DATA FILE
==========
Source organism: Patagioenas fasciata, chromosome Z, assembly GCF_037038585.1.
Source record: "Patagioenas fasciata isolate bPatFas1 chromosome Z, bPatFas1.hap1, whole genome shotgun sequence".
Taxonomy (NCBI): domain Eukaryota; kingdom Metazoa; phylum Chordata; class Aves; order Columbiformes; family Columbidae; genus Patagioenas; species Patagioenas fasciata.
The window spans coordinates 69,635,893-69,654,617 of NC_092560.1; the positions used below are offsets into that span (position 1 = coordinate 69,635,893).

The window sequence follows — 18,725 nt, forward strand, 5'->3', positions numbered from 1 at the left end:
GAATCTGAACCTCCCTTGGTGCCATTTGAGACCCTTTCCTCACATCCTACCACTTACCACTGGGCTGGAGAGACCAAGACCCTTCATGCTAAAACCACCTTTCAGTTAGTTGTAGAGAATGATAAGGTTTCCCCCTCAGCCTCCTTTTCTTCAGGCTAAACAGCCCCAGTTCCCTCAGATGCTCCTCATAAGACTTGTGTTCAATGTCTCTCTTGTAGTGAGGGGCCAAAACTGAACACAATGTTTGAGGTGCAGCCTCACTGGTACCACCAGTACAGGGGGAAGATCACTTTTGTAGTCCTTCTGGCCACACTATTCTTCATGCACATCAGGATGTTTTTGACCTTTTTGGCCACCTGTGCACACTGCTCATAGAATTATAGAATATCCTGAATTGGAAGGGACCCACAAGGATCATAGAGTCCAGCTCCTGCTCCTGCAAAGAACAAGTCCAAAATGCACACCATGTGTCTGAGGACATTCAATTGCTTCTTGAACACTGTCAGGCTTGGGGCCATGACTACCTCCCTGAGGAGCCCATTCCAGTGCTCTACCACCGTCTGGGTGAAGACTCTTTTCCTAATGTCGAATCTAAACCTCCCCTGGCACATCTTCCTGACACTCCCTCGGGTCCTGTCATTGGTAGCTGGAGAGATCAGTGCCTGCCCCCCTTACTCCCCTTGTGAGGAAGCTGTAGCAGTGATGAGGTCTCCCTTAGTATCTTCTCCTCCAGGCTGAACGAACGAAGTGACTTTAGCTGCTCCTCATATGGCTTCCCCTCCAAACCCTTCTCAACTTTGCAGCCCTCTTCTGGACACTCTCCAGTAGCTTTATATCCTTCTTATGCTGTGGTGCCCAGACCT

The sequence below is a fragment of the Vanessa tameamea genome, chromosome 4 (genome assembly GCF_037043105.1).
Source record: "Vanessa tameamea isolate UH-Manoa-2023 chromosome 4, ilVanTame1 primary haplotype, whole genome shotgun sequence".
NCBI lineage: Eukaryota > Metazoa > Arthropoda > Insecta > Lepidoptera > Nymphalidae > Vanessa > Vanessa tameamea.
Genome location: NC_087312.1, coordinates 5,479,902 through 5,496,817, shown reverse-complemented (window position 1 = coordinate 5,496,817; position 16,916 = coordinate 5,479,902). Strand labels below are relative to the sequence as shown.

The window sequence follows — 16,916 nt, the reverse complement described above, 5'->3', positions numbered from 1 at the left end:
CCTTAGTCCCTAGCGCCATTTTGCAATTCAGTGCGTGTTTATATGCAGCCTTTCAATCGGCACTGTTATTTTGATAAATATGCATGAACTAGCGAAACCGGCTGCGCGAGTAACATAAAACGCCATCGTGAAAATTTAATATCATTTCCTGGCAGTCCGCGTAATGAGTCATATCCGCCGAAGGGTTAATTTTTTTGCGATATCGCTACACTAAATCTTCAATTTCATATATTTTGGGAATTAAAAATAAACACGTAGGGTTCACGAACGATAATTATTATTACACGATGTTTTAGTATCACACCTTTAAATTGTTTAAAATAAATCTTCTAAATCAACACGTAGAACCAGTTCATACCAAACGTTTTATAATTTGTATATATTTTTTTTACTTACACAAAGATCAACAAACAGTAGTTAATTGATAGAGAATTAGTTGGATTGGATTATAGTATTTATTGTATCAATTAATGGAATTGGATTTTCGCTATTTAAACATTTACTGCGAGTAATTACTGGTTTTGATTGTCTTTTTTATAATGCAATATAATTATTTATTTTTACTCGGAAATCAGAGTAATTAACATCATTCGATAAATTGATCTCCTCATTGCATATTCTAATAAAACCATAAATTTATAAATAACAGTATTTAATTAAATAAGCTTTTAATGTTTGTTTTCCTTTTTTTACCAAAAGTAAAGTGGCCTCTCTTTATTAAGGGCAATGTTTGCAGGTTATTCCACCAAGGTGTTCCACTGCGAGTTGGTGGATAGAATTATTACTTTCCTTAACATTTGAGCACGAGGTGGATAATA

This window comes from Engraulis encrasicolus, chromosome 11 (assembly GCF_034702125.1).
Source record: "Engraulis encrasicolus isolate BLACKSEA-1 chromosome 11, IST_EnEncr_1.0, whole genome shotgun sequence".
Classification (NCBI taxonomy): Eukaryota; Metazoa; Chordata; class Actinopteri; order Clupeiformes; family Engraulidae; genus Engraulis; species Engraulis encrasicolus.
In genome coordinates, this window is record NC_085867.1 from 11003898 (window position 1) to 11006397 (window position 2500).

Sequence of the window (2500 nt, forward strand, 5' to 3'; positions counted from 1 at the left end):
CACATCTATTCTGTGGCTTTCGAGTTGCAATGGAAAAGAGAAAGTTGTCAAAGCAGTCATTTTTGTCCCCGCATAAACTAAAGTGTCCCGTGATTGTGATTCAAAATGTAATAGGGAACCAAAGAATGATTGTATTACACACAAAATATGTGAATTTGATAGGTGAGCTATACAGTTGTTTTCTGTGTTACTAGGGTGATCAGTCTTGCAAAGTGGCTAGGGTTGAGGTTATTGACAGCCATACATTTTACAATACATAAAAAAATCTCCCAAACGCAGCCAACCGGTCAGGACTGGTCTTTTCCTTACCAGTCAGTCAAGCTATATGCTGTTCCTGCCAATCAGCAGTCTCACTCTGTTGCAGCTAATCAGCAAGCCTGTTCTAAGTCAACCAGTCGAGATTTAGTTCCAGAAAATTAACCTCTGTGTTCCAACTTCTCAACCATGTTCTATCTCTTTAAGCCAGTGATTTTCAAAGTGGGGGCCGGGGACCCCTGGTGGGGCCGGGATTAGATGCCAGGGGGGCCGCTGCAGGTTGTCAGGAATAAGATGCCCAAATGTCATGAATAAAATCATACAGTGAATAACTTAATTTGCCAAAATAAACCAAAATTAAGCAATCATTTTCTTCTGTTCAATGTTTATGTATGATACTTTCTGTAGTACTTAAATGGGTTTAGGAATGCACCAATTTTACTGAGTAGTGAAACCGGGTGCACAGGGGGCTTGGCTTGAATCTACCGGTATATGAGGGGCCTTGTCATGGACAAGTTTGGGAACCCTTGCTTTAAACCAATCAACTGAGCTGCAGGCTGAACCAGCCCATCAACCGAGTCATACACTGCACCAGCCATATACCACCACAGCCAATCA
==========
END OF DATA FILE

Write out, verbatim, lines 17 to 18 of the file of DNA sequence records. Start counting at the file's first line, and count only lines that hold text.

Sequence of the window (2500 nt, forward strand, 5' to 3'; positions counted from 1 at the left end):
CACATCTATTCTGTGGCTTTCGAGTTGCAATGGAAAAGAGAAAGTTGTCAAAGCAGTCATTTTTGTCCCCGCATAAACTAAAGTGTCCCGTGATTGTGATTCAAAATGTAATAGGGAACCAAAGAATGATTGTATTACACACAAAATATGTGAATTTGATAGGTGAGCTATACAGTTGTTTTCTGTGTTACTAGGGTGATCAGTCTTGCAAAGTGGCTAGGGTTGAGGTTATTGACAGCCATACATTTTACAATACATAAAAAAATCTCCCAAACGCAGCCAACCGGTCAGGACTGGTCTTTTCCTTACCAGTCAGTCAAGCTATATGCTGTTCCTGCCAATCAGCAGTCTCACTCTGTTGCAGCTAATCAGCAAGCCTGTTCTAAGTCAACCAGTCGAGATTTAGTTCCAGAAAATTAACCTCTGTGTTCCAACTTCTCAACCATGTTCTATCTCTTTAAGCCAGTGATTTTCAAAGTGGGGGCCGGGGACCCCTGGTGGGGCCGGGATTAGATGCCAGGGGGGCCGCTGCAGGTTGTCAGGAATAAGATGCCCAAATGTCATGAATAAAATCATACAGTGAATAACTTAATTTGCCAAAATAAACCAAAATTAAGCAATCATTTTCTTCTGTTCAATGTTTATGTATGATACTTTCTGTAGTACTTAAATGGGTTTAGGAATGCACCAATTTTACTGAGTAGTGAAACCGGGTGCACAGGGGGCTTGGCTTGAATCTACCGGTATATGAGGGGCCTTGTCATGGACAAGTTTGGGAACCCTTGCTTTAAACCAATCAACTGAGCTGCAGGCTGAACCAGCCCATCAACCGAGTCATACACTGCACCAGCCATATACCACCACAGCCAATCA